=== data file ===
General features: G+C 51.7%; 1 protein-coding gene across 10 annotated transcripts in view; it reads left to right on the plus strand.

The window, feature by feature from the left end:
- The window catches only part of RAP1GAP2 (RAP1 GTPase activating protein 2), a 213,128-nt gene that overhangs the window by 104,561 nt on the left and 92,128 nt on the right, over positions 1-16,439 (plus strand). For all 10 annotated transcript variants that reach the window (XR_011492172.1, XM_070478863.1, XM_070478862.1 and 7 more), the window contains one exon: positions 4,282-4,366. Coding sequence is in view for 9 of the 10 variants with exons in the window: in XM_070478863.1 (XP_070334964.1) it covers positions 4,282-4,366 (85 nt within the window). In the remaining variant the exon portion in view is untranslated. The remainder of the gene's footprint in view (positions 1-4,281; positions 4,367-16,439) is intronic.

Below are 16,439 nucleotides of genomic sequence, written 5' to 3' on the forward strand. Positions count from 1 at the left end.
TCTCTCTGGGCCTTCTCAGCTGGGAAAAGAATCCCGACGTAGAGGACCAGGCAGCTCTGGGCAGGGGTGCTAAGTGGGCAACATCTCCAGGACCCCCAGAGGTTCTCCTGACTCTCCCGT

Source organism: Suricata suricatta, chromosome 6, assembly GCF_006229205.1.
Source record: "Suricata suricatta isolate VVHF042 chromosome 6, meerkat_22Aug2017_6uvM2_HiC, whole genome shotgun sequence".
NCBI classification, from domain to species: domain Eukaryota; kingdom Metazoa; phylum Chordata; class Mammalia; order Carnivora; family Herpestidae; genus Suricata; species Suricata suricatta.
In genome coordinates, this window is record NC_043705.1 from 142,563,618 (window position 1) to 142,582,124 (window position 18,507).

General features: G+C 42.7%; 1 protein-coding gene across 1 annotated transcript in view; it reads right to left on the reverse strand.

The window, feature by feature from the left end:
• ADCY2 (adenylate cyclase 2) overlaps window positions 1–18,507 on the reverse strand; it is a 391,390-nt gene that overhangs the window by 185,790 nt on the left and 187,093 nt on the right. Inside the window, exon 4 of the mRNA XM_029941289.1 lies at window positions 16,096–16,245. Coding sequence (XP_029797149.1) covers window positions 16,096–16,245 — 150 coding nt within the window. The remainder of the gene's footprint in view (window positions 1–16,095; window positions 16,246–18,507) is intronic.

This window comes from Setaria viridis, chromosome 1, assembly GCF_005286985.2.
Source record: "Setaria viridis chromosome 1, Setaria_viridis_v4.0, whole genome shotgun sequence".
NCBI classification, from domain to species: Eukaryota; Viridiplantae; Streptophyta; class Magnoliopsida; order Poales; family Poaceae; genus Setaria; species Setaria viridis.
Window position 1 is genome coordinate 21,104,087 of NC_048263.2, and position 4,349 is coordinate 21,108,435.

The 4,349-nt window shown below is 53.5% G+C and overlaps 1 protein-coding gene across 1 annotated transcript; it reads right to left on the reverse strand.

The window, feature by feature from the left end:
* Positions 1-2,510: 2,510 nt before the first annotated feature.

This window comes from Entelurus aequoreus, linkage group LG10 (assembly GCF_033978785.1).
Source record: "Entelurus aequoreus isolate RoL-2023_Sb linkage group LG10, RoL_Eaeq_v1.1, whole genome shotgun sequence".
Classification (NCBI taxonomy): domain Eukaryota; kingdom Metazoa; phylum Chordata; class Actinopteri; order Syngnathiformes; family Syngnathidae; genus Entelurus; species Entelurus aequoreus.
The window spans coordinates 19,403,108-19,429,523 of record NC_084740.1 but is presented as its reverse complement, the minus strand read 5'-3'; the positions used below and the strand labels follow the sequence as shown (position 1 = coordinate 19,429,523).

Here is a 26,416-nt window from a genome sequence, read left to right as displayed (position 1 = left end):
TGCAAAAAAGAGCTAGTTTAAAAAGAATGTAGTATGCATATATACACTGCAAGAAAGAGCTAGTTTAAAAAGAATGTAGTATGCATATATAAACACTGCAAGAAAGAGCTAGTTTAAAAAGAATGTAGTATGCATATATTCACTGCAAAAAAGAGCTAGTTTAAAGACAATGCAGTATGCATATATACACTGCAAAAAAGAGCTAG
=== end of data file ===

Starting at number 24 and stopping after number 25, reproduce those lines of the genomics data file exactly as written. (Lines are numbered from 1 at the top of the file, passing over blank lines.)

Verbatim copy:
Here is a 26,416-nt window from a genome sequence, read left to right as displayed (position 1 = left end):
TGCAAAAAAGAGCTAGTTTAAAAAGAATGTAGTATGCATATATACACTGCAAGAAAGAGCTAGTTTAAAAAGAATGTAGTATGCATATATAAACACTGCAAGAAAGAGCTAGTTTAAAAAGAATGTAGTATGCATATATTCACTGCAAAAAAGAGCTAGTTTAAAGACAATGCAGTATGCATATATACACTGCAAAAAAGAGCTAG